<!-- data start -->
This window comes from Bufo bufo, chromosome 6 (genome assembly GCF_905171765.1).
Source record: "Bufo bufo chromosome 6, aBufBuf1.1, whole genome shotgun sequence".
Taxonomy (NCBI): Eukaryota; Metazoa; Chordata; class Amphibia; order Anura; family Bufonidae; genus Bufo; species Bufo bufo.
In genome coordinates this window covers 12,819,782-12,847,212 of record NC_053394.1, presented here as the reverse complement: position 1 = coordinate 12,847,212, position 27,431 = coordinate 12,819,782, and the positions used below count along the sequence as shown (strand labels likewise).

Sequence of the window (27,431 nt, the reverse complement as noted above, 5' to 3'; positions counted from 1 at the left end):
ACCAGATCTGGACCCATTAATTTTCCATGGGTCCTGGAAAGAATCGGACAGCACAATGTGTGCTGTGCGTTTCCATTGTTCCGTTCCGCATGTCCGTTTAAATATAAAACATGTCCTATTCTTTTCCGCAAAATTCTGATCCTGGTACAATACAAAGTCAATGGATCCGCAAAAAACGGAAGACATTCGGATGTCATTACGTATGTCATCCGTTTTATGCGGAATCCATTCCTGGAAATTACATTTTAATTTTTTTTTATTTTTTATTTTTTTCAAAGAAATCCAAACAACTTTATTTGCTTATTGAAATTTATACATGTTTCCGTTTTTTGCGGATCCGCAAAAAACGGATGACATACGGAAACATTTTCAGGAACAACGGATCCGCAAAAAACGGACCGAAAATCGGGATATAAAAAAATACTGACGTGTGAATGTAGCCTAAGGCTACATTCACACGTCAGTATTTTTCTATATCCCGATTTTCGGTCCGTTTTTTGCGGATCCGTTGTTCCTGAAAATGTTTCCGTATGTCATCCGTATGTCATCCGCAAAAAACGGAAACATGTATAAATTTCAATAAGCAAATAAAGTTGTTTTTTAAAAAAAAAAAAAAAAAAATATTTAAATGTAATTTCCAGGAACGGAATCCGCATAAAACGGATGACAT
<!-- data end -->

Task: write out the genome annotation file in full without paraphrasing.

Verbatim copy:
This window comes from Bufo bufo, chromosome 6 (genome assembly GCF_905171765.1).
Source record: "Bufo bufo chromosome 6, aBufBuf1.1, whole genome shotgun sequence".
Taxonomy (NCBI): Eukaryota; Metazoa; Chordata; class Amphibia; order Anura; family Bufonidae; genus Bufo; species Bufo bufo.
In genome coordinates this window covers 12,819,782-12,847,212 of record NC_053394.1, presented here as the reverse complement: position 1 = coordinate 12,847,212, position 27,431 = coordinate 12,819,782, and the positions used below count along the sequence as shown (strand labels likewise).

Sequence of the window (27,431 nt, the reverse complement as noted above, 5' to 3'; positions counted from 1 at the left end):
ACCAGATCTGGACCCATTAATTTTCCATGGGTCCTGGAAAGAATCGGACAGCACAATGTGTGCTGTGCGTTTCCATTGTTCCGTTCCGCATGTCCGTTTAAATATAAAACATGTCCTATTCTTTTCCGCAAAATTCTGATCCTGGTACAATACAAAGTCAATGGATCCGCAAAAAACGGAAGACATTCGGATGTCATTACGTATGTCATCCGTTTTATGCGGAATCCATTCCTGGAAATTACATTTTAATTTTTTTTTATTTTTTATTTTTTTCAAAGAAATCCAAACAACTTTATTTGCTTATTGAAATTTATACATGTTTCCGTTTTTTGCGGATCCGCAAAAAACGGATGACATACGGAAACATTTTCAGGAACAACGGATCCGCAAAAAACGGACCGAAAATCGGGATATAAAAAAATACTGACGTGTGAATGTAGCCTAAGGCTACATTCACACGTCAGTATTTTTCTATATCCCGATTTTCGGTCCGTTTTTTGCGGATCCGTTGTTCCTGAAAATGTTTCCGTATGTCATCCGTATGTCATCCGCAAAAAACGGAAACATGTATAAATTTCAATAAGCAAATAAAGTTGTTTTTTAAAAAAAAAAAAAAAAAAATATTTAAATGTAATTTCCAGGAACGGAATCCGCATAAAACGGATGACAT